She looked at him, shaking her head, "No, I shall manage the tea myself. You may take a seat," she said indicating with a wave of her hand, the white cast iron lawn chair on one side of the huge Grecian urn near the center of the atrium.
“You know,” she said, “you resemble Henry to a degree when he was about your age. Only to a degree, you understand. I’d say you were about seventeen. Have I got that about right?”
Chris hated when people always thought he looked younger than he was. "No ma'am, I'm nineteen," he said, trying hard not to frown.
"Not a great deal of difference between the two," she said. “Cream and sugar with your tea?"
Tea with cream and sugar didn't sound too bad to Chris as long as he was getting paid for it, so he said, "Yes ma'am, cream and sugar would be good."
When Mrs. Newhouse came back she had a tea service with settings for three. She put it down on the round cast iron table. "You may find this strange, but Henry never sits when he comes. He never has his tea either, but it wouldn't be polite not to offer, would it?"
Chris wasn't sure if he was supposed to answer, so he kept quiet.
"You know, Henry was my husband don't you?"
"Well, ma'am, I don't know much about your family except that you're rich and have a really big house."
She looked up at him sharply, "Young man, you are impertinent."
Chris wasn't sure what that word meant but from the look on her face he guessed it wasn't a good thing. "I'm sorry ma'am," was all he could think to say.
"Yes, well, at any rate, this is a bit irregular. We've never asked anyone to join us for tea; it never seemed quite the thing to do. I'm not sure how Henry will feel about it; perhaps I'm losing some of my marbles. I'm getting quite old, you know."
Chris nodded, "Yes ma'am, I know; I mean, not that old but…"
"Oh, I suppose I'm throwing you down the well without a life preserver. Is that something one would say? Well, never mind; my apologies, I shouldn't put you on the spot like this. You know, most people would find it strange to be invited to tea this way, but as time goes on…" she paused, looking at her hands. Then she continued, "as time goes on, one becomes lonely." She nodded to herself, "Yes, one becomes lonely. It's different when one is young, full of vitality, full of ideas, full of dreams. But when one gets older… yes, one gets lonely. And Henry – Henry wants me to be with him, and perhaps I should be. I shall, one day, but, I’m not sure. Not yet. Oh, one does get lonely, though. At any rate, I would like Henry to meet you. I think he’d enjoy that. You will stay until he joins us, won't you?"
He nodded slowly. "Yes ma'am."
"Good, I know Henry gets lonely too; That's why he keeps coming back.” She gently shook her head and took a sip from her tea. Chris followed her lead and took a sip of from his. "We'll have to wait for it to get just a little dark, sunset, you see, or a bit later. Just so the sun doesn't cut quite so directly through the glass. Just a bit of shadow, that's all he needs. We’ll just wait a bit and drink our tea. She picked up her cup again and drank, and again he followed her lead. They drank in silence and watched as dusk crept into the room.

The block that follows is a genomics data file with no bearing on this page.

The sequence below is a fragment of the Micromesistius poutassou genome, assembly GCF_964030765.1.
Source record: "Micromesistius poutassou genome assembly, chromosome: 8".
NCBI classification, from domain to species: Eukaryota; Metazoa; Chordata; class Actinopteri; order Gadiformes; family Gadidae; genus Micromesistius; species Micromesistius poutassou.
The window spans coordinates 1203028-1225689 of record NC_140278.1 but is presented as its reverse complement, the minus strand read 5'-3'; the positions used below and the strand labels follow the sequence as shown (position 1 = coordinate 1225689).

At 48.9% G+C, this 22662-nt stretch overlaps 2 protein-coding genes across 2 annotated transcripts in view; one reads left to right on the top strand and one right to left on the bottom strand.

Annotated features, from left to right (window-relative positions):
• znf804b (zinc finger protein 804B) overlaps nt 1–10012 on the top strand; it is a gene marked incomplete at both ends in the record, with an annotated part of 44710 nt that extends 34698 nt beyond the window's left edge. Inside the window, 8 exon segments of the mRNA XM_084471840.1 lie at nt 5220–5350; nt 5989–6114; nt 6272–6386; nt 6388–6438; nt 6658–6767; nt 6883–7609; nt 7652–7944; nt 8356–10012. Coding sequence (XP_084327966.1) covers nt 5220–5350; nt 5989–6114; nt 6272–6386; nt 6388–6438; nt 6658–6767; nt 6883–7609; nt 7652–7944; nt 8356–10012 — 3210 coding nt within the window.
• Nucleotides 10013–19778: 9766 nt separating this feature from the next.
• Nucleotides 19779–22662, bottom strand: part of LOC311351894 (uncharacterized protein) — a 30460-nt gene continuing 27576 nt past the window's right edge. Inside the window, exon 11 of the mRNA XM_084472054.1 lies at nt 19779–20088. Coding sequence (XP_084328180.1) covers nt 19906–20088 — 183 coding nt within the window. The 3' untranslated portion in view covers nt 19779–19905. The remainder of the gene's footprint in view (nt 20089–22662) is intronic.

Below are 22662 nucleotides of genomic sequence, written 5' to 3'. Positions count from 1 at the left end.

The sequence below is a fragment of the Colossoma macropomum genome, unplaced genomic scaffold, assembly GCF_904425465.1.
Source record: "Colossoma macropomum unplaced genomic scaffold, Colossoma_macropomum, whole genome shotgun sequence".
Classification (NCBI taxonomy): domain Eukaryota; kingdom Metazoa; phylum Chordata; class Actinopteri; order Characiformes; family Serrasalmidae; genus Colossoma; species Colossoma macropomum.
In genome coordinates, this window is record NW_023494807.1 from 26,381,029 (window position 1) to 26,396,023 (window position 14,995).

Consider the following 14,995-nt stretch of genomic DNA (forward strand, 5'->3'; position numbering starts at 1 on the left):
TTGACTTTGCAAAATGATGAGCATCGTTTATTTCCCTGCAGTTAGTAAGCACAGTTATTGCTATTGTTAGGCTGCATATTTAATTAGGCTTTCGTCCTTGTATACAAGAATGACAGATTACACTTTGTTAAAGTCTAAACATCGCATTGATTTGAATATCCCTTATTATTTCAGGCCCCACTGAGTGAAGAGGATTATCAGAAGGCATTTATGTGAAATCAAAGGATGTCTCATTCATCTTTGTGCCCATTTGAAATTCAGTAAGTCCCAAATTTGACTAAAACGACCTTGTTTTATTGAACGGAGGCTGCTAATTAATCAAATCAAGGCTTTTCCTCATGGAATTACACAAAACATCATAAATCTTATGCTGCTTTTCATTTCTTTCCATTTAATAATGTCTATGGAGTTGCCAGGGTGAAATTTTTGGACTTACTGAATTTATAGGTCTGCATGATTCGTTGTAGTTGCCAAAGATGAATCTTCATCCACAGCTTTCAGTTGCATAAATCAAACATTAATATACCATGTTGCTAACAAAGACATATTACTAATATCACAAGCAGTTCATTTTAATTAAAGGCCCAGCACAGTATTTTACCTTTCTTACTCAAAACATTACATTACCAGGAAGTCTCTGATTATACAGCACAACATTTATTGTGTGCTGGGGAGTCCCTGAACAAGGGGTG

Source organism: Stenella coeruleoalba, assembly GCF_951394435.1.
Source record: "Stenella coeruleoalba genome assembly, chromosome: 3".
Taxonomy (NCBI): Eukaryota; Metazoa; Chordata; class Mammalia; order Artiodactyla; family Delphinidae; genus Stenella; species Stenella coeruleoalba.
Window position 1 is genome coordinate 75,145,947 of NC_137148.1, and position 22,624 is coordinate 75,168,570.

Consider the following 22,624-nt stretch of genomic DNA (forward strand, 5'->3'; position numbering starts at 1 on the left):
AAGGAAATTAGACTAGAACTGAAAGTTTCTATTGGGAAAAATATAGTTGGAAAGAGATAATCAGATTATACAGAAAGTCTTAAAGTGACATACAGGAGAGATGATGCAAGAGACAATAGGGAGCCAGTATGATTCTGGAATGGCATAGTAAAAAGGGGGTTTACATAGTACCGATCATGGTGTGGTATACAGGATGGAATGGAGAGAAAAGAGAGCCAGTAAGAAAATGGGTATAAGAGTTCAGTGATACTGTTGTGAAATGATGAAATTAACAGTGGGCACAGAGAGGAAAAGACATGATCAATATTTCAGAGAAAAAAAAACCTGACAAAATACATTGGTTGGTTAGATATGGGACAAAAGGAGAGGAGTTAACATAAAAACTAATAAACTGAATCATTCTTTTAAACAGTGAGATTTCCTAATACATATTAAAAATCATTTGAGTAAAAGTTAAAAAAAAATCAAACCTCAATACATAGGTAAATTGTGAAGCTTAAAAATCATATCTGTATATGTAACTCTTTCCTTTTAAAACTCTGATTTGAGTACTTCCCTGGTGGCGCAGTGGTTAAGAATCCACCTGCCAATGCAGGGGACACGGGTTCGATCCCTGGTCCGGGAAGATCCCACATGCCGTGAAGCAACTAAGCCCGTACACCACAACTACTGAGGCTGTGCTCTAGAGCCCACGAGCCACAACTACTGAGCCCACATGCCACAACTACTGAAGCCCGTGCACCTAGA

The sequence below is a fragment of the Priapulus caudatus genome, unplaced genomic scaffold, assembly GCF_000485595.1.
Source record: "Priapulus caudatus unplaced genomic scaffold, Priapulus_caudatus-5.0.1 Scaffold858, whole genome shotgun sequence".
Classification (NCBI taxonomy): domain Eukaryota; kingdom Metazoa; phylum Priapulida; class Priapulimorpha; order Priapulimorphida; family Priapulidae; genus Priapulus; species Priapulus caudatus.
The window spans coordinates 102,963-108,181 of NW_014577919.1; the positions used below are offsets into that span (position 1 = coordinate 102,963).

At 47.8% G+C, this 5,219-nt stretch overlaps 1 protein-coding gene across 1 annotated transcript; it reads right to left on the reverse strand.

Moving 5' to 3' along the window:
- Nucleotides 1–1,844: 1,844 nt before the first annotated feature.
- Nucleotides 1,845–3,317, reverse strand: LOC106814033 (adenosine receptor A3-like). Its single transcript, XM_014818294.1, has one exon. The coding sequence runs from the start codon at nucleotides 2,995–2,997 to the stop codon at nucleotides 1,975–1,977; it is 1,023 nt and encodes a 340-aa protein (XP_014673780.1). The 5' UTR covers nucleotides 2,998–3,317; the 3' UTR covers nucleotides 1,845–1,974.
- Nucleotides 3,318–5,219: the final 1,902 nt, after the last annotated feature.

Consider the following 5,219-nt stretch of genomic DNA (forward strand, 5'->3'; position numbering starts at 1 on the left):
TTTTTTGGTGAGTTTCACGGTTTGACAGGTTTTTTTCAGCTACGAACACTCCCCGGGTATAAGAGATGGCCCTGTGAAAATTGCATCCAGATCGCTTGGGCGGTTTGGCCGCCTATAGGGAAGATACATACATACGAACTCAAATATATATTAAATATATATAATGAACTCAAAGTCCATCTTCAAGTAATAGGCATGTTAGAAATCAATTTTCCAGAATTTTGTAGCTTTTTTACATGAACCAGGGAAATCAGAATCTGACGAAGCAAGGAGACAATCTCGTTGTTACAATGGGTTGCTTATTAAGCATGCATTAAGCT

When Henry came, he didn't enter the room, he was simply there, standing next to the table facing them. "Henrietta, I see we have a guest. Are you sure this is wise?"
Mrs. Newhouse turned her head to look at him. "Henry, I'd like you to meet"… she trailed off, looking at Chris and said, "Goodness, I find I've never asked your name. How rude of me. I know your age but not your name. What is it then?"
"It’s Chris," he said looking up nervously at the man who had suddenly appeared beside the table.
"Yes, I'm sorry, Henry. Henry, this is Chris he works for us. He cuts the grass."
Henry’s eyes looked through Chris, not just through him, but through and beyond to some other place. He nodded, "Chris. That's fitting, I suppose."
"What do you mean by that Henry? You haven't forgotten your manners, have you?"
He looked back to her. "Perhaps I have, forgive me, but under the circumstances…"
Mrs. Newhouse cut in, "Henry, will you join us for tea?"
"Henrietta, you know I can't take tea."
"Henry, just this once, for our guest," she said looking over at Chris again.
"No, Henrietta. Not this once, not any time. I'm dead Henrietta; I've been dead for twenty-seven years. I'll always be dead, nothing you do can change that. The only way you can be with me is to join me. It would be well for you to admit your time has come Henrietta. Come and passed." He looked at Chris, and then back at his wife. "Do you really think we should be discussing this in front of the boy?"
"Oh Henry, I know you are unhappy; I thought you might enjoy the company."
Her eyes began to fill with tears and Chris was afraid she was going to cry. He didn’t think he’d be able to stand if she did. He looked up at Mr. Newhouse quickly and said, "Please don't make her cry," and just as quickly looked back down at his cup on the table.
The man stared at Chris, and then back at Henrietta. Then he simply turned to leave.
Mrs. Newhouse said to him, suddenly in a pleading voice, "Henry, don't leave, please, not before we’ve finished tea. Stay for tea with us, and I promise, I’ll go with you." She looked at Chris. "Young man, drink your tea. I'm afraid we must be going. When Charles comes back, remind him about moving the palm back to the large greenhouse."
Chris lifted his tea, glanced at the man and the woman and said "Yes, ma'am," and drained his cup. He stood, looked up at the couple. She had stood and had her arm looped through Mr. Newhouse's now.
“Don’t forget the palm,” she said again.
He looked over at the palm, then back at the couple, and walked out of the atrium and headed for his sleeping bag in the boathouse.